Similarly, Congress has clearly stated that the states are to receive no benefit from the veterans program in two provisions dealing with life insurance. Thus, 38 U.S.C. § 750 states that no payment of United States Government Life Insurance "shall be made to any estate which under the laws of the residence of the insured or the beneficiary, as the case may be, would escheat but same shall escheat to the United States." A like provision, that "[i]n no event shall there be any payment to the estate of the insured or of the beneficiary of any sums unless it is shown that any sums paid will not escheat," appears in 38 U.S.C. § 717(d) dealing with National Service Life Insurance. Neither of these provisions makes any express exception for payment of estate taxes or other charges against the estate.

Furthermore, had Novotny died while still confined to a Veterans Administration Hospital, all of his personal property, including property he may have received from nongovernmental sources, would have vested in the Government under 38 U.S.C. § 5220(a), which provides that

[w]henever any veteran (admitted as a veteran) . . . shall die while a member or patient in any facility, or any hospital while being furnished care or treatment therein by the Veterans' Administration, and shall not leave surviving him any spouse, next of kin, or heirs entitled, under the laws of his domicile, to his personal property as to which he dies intestate, all such property, including money and choses in action, owned by him at the time of death and not disposed of by will or otherwise, shall immediately vest in and become the property of the United States as trustee for the sole use and benefit of the General Post Fund . . ..

This Court has recently held that New York State cannot impose an estate tax on the property payable to the United States by reason of this statute. In re Levy, supra.

Turning directly to the provisions of section 3202(e), under which the United States claims the estate of William Novotny in this action, it becomes clear that Congress did not intend any greater benefit to the states than under the above sections. In incorporating state law, Congress intended only that such law should be applied to determine whether the proceeds of the veteran's benefits would go to persons other than the state. If, however, the applicable state law indicated that the property should pass to the state, then the Congress required that the funds be returned to the United States to avoid such benefit to a state. Yet, when Congress wished to allow the states to benefit, it knew how to say so. In this same section it provided that "expenses of any administration necessary to determine that an escheat is in order" could be deducted from the funds escheating to the United States. Although estate taxes are also normally a part of such administration, Congress *1034 specifically refrained from making provision for their payment, either in the case of money withheld from a decedent, 38 U.S.C. §§ 717, 750, 3202(d), or money to be returned to the United States from a decedent. Id. § 3202(e).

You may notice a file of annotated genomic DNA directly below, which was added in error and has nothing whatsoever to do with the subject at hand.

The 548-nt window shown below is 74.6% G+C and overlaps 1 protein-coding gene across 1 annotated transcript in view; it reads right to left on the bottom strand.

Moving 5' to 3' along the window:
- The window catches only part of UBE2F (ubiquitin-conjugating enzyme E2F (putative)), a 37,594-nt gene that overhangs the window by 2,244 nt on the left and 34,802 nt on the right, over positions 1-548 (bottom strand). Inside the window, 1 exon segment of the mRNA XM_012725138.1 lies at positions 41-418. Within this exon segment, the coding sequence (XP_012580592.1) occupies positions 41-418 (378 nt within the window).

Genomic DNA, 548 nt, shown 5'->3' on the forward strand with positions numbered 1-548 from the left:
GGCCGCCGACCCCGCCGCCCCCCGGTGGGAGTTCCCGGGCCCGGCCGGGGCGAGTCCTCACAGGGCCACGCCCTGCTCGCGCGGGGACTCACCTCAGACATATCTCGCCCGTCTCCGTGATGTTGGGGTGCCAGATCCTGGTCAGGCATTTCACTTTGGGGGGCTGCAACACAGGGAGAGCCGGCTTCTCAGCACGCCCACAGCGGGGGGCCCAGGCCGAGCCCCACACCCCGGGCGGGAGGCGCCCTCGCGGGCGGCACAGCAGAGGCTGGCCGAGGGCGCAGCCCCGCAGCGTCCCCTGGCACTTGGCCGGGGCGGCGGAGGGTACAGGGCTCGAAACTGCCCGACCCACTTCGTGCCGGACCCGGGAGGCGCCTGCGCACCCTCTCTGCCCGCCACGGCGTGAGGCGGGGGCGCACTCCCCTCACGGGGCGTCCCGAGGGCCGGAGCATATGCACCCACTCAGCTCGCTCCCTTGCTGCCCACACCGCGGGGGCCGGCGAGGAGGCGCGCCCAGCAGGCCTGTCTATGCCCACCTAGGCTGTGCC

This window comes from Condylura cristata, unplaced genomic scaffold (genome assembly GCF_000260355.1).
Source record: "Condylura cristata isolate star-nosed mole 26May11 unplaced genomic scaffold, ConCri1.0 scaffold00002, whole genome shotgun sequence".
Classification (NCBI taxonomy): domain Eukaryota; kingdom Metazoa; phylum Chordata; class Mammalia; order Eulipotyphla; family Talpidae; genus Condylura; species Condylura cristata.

The New York Court of Appeals in O'Brine narrowly viewed section 3202(e) as applying only to those funds held by a fiduciary for an incompetent veteran which would escheat to a state and then concluded that if part of these funds went to New York State by taxation rather than by escheat, the federal law would not thereby be offended. The basic flaw in this reasoning is that it assumes that while Congress expressly prohibited states from any gain from the estate of intestate veterans under state escheat laws, it nonetheless expressed the silent desire to permit the states to achieve the same result by estate taxation. A careful examination of the statutes governing veterans' benefits reveals that far from having such a silent desire, Congress consistently prevented the States from benefiting from circumstances such as that treated in section 3202(e).

Aside from the clear congressional intent that the state not benefit through taxation or otherwise in the estate of a deceased veteran under section 3202(e), as a matter of statutory construction the veteran's benefits paid to Novotny's Committee were not part of his gross estate for estate tax purposes. Section 3202(e) does not effect an escheat in the ordinary sense of the word. Although the statute speaks of an "escheat" to the State and an "escheat" to the Government, in the latter case what is really involved is a reversion.[1] This construction has been recognized in numerous decisions. Coakley v. Attorney General, 318 Mass. 508, 62 N.E.2d 659, 660 (1945); In re Gonsky's Estate, 79 N.D. 123, 55 N.W.2d 60, 67 (1952); In re Estate of Warpouske, 222 Or. 40, 352 P.2d 539, 547 (1960), rev'd on other grounds sub nom. United States v. Oregon, 366 U.S. 643, 81 S. Ct. 1278, 6 L. Ed. 2d 575 (1961); see In re Lindquist's Estate, 25 Cal. 2d 697, 154 P.2d 879, 886 (1944), cert. denied, 325 U.S. 869, 65 S. Ct. 1410, 89 L. Ed. 1989 (1945); In re Estate of Plich, 141 Colo. 425, 348 P.2d 706, 709 (1960) (en banc). More important, the courts of New York have also recognized that section 3202(e) creates a contingent reversionary interest in the federal government. In re Hammond's Estate, supra; In re Regan's Estate, 18 Misc.2d 463, 465, 185 N.Y.S.2d 350, 352 (Surr.Ct.1959); In re Price's Estate, 199 Misc. 833, 834, 104 N.Y.S.2d 518, 520 (Surr.Ct.1951).